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‘Generation War’ offers a new look at WWII-era Germans

September 3, 2014

                                  Generation War poster

In March of 2013, German broadcaster ZDF aired a three part miniseries called Unsere Mütter, unsere Väter (literally “Our Mothers, Our Fathers”). It follows the stories of five fictional friends from the invasion of Russia in 1941 to the end of the Second World War. Since its release it has been both praised as a masterpiece of German drama, and criticized as an inaccurate and “whitewashed” portrayal of one of the most disturbing chapters in world history. Opponents in Europe and the United States (where it was released this year under the title “Generation War”) claim the series portrays Nazis as wholly separate from everyday Germans and in doing so avoids placing blame for the atrocities of the war on the soldiers, civil servants, doctors, and others who (at the very least) allowed them to happen. The series avoids exposing the racist and anti-Semitic views that many Germans harbored at the time. Indeed, the most violent anti-Semites in the film are a group of Polish resistance fighters. Many critics view the series as an attempt to grant forgiveness to a dying generation – but at the cost of avoiding a discussion of the guilt and role of the German populace in the war and Holocaust.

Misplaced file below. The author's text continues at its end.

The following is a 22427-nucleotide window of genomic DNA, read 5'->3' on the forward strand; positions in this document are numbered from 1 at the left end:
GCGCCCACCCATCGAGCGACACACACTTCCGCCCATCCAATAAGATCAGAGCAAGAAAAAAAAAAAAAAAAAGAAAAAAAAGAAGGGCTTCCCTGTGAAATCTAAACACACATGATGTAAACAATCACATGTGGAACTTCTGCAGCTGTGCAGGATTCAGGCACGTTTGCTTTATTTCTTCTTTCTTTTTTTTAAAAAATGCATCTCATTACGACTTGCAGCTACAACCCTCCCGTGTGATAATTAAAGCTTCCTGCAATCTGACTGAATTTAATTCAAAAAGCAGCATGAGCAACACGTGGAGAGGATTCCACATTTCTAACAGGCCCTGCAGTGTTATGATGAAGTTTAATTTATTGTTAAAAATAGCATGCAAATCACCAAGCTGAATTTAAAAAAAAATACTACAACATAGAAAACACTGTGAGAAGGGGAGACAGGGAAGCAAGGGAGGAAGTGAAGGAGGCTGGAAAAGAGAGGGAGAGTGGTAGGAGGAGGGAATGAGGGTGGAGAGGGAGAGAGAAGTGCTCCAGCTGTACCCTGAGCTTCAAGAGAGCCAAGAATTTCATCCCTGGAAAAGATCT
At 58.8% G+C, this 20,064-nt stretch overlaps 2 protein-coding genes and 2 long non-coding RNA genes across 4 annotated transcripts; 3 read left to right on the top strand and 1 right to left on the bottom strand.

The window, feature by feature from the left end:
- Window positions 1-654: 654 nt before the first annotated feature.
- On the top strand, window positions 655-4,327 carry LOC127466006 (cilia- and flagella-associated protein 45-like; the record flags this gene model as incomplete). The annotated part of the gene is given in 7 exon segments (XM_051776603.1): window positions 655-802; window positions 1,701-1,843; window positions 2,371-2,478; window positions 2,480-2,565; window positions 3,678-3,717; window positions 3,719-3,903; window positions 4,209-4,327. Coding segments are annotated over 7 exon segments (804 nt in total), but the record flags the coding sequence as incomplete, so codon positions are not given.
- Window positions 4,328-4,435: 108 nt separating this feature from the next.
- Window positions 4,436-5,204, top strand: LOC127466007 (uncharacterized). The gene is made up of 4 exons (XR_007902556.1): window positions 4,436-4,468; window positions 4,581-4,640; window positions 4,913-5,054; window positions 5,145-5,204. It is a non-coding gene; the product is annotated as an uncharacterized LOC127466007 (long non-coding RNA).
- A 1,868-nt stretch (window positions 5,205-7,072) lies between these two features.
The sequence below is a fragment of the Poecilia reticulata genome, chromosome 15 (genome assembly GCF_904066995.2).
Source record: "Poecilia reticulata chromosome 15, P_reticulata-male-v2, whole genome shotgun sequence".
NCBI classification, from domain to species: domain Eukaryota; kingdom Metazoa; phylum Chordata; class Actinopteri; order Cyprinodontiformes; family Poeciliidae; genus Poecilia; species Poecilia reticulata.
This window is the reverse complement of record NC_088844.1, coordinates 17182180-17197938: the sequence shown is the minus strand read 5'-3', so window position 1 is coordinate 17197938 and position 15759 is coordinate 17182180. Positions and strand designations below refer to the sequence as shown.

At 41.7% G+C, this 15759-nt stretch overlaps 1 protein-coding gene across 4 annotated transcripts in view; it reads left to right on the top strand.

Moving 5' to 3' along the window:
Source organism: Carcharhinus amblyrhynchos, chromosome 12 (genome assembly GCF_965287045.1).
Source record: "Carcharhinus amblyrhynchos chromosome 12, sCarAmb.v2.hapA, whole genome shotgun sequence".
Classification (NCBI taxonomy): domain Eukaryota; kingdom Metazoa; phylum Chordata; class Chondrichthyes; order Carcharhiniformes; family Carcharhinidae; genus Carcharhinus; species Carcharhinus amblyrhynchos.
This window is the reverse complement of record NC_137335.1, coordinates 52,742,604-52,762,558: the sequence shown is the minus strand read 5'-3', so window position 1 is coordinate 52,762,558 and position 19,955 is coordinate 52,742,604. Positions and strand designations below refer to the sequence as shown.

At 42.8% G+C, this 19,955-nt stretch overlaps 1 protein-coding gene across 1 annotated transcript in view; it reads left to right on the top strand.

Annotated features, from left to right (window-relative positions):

A common theme in many of the criticisms was the assertion that Generation War represents a new and dangerous direction in WWII filmmaking and historiography – a direction which might avoid placing blame on the true culprits of the Nazi’s crimes. However, few critics seemed to accept that this portrayal, in fact, is not a totally new phenomenon, but a reversal of previous depictions of WWII-era Germans. For decades, films about this period depicted Germans as evil, bloodthirsty racists bent on global domination. Few filmmakers were willing to show a more nuanced view of German soldiers and citizens. True, a simplified and un-nuanced view of the past can be found in almost any historical film; it is difficult to achieve nuance when entertainment is the goal. However, in presenting a different view of the German population during the war – not necessarily as the “good guys,” but at least as human beings – Generation War is a success. It also, importantly, allows for further discussion of agency, guilt, and cultural memory in a nation where free discussion of ideas had been banned for a half-century. Finally, its release and the subsequent debate surrounding it, reminds us that we should always be mindful of who is portraying the past, and for what purpose.

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